When good old standard media relations does not work, a way to get into the media is a sometimes powerful marketing tools called an “advertorial.”
The term – a combination of the words “advertisement” and “editorial” – refers to a print or online advertisement that promotes a company’s products or services while at the same time reading like an editorial. The effect is that the reader often forgets that he is looking at an advertisement, so he ingests the selling points of the service offering, without experiencing the negative reaction readers so often have when stumbling across ads.
A perfect example of a very effective and strategic advertorial is used by Omaha, Neb.-based home care franchise, Home Instead Senior Care, advertising its services through an advertorial written about the relationship between caregivers and their clients. The piece focuses on Melisa Bours, a part-time caregiver who explains how working with her clients has enriched her life. She provides examples that demonstrate the closeness she feels with the seniors she works with, and the article ends with the contact info for her agency.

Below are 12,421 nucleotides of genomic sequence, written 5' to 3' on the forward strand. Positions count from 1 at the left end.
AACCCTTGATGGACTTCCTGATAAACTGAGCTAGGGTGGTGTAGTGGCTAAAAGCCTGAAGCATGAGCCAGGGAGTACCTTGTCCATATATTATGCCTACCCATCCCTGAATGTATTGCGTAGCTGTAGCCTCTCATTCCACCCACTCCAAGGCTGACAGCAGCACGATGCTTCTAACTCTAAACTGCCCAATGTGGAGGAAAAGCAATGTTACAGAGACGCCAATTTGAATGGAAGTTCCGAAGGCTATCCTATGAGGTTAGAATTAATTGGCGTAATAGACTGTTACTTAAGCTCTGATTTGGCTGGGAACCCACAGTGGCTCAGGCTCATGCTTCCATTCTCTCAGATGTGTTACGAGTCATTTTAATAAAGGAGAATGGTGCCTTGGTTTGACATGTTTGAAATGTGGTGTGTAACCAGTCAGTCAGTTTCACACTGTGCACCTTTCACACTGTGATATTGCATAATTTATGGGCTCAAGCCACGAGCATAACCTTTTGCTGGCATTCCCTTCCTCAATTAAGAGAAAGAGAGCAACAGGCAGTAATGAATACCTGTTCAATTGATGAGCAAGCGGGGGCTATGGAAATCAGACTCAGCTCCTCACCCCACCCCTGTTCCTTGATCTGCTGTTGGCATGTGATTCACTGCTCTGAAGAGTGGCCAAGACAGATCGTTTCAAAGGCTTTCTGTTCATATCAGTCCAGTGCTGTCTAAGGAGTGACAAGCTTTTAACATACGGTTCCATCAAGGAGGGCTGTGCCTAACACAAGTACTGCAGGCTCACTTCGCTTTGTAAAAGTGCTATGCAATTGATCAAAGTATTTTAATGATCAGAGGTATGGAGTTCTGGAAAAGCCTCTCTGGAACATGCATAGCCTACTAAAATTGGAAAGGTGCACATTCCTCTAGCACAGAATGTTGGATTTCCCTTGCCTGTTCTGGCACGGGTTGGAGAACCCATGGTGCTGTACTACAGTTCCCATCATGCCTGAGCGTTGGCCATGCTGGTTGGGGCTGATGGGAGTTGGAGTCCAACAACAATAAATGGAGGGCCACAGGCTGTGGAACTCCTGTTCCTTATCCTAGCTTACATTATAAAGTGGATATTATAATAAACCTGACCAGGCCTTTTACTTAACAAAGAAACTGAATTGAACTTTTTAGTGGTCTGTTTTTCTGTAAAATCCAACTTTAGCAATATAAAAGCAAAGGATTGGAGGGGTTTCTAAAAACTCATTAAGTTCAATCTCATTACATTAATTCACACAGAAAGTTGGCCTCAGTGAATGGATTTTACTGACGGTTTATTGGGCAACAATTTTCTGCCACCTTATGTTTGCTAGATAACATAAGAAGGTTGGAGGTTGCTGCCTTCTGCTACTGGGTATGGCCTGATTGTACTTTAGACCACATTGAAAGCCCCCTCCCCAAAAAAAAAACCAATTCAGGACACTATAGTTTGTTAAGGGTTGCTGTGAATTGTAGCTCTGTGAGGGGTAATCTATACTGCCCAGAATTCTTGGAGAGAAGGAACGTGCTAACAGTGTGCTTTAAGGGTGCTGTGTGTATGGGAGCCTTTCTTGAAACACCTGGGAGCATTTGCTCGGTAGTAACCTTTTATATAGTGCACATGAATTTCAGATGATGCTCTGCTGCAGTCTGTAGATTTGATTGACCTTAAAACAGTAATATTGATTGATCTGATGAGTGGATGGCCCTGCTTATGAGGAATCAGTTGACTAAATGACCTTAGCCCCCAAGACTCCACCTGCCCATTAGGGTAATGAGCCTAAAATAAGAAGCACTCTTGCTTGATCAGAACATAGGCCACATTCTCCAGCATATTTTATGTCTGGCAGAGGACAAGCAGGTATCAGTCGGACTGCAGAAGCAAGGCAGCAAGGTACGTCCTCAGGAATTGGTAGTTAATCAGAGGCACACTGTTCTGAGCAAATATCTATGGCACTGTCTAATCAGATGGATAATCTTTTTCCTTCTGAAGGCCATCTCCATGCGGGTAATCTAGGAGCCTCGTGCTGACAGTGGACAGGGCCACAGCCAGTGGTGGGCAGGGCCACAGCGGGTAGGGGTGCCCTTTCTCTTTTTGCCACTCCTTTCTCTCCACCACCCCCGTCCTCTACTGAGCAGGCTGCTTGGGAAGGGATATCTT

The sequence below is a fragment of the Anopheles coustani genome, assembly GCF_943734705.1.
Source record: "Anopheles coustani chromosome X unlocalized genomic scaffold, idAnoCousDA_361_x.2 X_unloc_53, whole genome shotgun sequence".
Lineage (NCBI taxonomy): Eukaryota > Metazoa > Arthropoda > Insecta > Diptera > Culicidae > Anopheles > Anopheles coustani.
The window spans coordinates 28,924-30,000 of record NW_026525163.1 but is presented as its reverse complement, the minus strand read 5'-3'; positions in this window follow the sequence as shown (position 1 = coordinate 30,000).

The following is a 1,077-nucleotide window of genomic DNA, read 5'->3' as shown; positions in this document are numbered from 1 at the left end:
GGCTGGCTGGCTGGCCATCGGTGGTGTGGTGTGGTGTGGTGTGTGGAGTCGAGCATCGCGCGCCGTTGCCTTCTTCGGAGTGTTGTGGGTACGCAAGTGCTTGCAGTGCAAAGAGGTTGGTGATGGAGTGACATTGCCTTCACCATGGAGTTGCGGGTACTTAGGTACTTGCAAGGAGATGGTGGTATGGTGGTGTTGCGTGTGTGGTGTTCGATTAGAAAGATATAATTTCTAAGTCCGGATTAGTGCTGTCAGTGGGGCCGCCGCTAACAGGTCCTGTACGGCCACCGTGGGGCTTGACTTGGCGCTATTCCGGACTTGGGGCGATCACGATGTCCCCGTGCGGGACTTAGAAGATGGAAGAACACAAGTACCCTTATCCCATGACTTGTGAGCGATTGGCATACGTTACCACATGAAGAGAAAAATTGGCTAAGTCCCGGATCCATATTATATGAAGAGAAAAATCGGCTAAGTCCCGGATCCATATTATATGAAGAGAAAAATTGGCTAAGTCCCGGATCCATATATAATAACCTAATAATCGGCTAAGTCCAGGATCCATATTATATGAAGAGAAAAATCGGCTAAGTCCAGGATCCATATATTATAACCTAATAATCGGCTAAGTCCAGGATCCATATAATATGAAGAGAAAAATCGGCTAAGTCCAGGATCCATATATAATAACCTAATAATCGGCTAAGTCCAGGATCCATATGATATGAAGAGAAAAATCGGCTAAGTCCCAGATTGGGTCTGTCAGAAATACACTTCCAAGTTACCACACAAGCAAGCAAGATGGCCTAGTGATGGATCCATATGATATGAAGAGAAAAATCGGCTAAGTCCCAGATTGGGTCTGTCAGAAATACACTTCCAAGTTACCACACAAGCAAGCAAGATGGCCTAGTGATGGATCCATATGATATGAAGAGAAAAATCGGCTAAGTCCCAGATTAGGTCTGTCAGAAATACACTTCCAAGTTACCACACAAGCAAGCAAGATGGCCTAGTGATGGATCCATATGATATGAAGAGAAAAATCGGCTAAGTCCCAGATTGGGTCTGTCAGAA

The piece is engaging, but more importantly, it provides a favorable view of the agency. Bours is not just another caregiver, according to the piece. She takes time to forge relationships with her clients. That’s enough to make prospective clients want to contact the agency.
Roscoe Barnes, author of Direct Response Advertising Made Easy, provides these helpful tips for writing advertorials:
- Study the publication the ad will be appearing in to understand its style.
- Double-check to make sure the publication accepts advertorials.
- Match the size of the advertorial with the size of the publication’s regular articles.
- Write a “newsy” (as apposed to ad-like) headline.